Living the joy of integrityThe Joy of Integrity, A Pastoral Exhortation on Integrity, was issued by the CBCP in July 2014. The issue of integrity and honesty is fundamental to BCBP values, culture and advocacy so we are sharing excerpts from this document for your enlightenment and reflection. — Editor“Blessed the man who fears the Lord, who greatly delights in his commands” (Ps. 112:1)
OUR beloved People of God:
The BEAUTY OF INTEGRITY of persons, of community, and of all creation manifests the glory and wisdom of God! It is an integrity that requires honesty and consistency, surely, as the word ordinarily means. But even honesty and consistency are not valuable in themselves; they point beyond to a truthful reality as reference and center; they are as attractive only as the beauty of the truth they refer to. When integrity attracts, it radiates not merely consistency but also cohesion, fittingness, a wholeness that shines forth identity and ultimately its source and creator, God.
We, your pastors humbly recognize our struggle to be integrable in our service to the Church as teachers of the faith, shepherds of the flock and stewards of the temporal goods entrusted to our care.
We are not blind and deaf to the corruption of Philippine society. We see corruption in public life, in personal lives, corruption of the environment and corruption of souls. As we continue to take a prophetic denunciation of this social cancer called corruption, we wish to invite you to give a long reflective gaze at the beauty of integrity believing that we can overcome evil by the power of good (Rom. 12:21).
As Vatican II concluded, Venerable Pope Paul VI asserted, “This world in which we live needs beauty in order not to sink into despair. Beauty, like truth, brings joy to the human heart, and is that precious fruit which resists the erosion of time, which unites generations and enables them to be one in admiration.” More than ever, our world needs the beauty of integrity to “encourage the human spirit to rediscover its path, to raise its eyes to the horizon, to dream of a life worthy of its vocation.”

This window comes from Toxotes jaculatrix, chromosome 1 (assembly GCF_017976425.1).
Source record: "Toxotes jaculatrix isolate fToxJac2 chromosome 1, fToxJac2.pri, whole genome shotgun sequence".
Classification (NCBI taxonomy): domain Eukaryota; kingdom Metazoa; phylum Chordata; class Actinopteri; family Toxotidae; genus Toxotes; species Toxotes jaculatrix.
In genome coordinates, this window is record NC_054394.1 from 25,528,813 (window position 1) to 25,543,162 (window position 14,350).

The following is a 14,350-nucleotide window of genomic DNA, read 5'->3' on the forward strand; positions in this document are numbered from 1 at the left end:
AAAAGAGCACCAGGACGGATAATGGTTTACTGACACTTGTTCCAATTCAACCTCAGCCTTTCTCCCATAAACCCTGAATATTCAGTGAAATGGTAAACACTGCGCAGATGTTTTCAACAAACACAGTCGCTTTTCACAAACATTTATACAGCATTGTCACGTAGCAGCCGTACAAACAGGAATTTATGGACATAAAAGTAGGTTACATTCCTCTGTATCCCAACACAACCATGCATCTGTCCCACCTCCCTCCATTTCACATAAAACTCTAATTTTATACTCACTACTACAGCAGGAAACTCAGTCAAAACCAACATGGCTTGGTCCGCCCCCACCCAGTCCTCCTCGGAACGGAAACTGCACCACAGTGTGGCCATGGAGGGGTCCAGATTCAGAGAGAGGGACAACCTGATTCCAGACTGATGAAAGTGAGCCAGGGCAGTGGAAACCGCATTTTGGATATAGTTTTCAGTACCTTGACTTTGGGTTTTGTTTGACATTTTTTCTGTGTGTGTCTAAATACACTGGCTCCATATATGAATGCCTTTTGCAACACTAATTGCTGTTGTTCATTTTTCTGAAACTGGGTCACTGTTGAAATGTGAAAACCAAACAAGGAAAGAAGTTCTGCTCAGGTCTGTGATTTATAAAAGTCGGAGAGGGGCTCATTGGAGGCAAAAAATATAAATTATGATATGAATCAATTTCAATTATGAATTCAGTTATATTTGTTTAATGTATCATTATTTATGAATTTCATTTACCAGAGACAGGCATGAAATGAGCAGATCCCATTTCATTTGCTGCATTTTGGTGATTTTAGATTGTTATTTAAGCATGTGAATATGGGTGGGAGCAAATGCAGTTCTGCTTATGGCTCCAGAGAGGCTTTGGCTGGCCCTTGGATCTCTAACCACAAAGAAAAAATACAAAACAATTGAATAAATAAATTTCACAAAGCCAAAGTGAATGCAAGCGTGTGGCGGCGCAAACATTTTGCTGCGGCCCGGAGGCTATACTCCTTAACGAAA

Therefore, dear brothers and sisters, allow us, your bishops, to envision and to outline briefly the … spirituality of integrity and its multidimensional pastoral applications, in the hope of inspiring us all in this Year of the Laity to be radiant in the integrity of our holiness, of being God’s own.
As both gift and task, individual and collective integrity is a product of prayer and discernment. In 2010, in the midst of the political turmoil being experienced by the country, we your bishops called not for direct and immediate political action, but for “circles of discernment.” These circles of discernment were meant not only to assess the larger realities in our country but also to encourage all Filipinos of goodwill to reflect on how they too have been responsible for the situation. As we move from “circles of discernment” to “circles of integrity,” we also realize that integrity has both personal and communal components.
Circles of Integrity
PERSONAL INTEGRITY. The key to social transformation and the building of a more just society is the fostering of integrity in every individual. “Authentic social changes are effective and lasting only to the extent that they are based on resolute changes in personal conduct.” A life of personal integrity, a moral upright life attests to the beauty of our vocation as children of God. We are fortunate to have ordinary Filipino citizens manifesting this kind of personal integrity, even in the most difficult of circumstances. Last year’s Typhoon Yolanda saw countless Filipinos give their time and resources, no matter how meager, for the relief efforts. This kind of generosity and heroism, often unrecognized, clearly demonstrates inner integrity.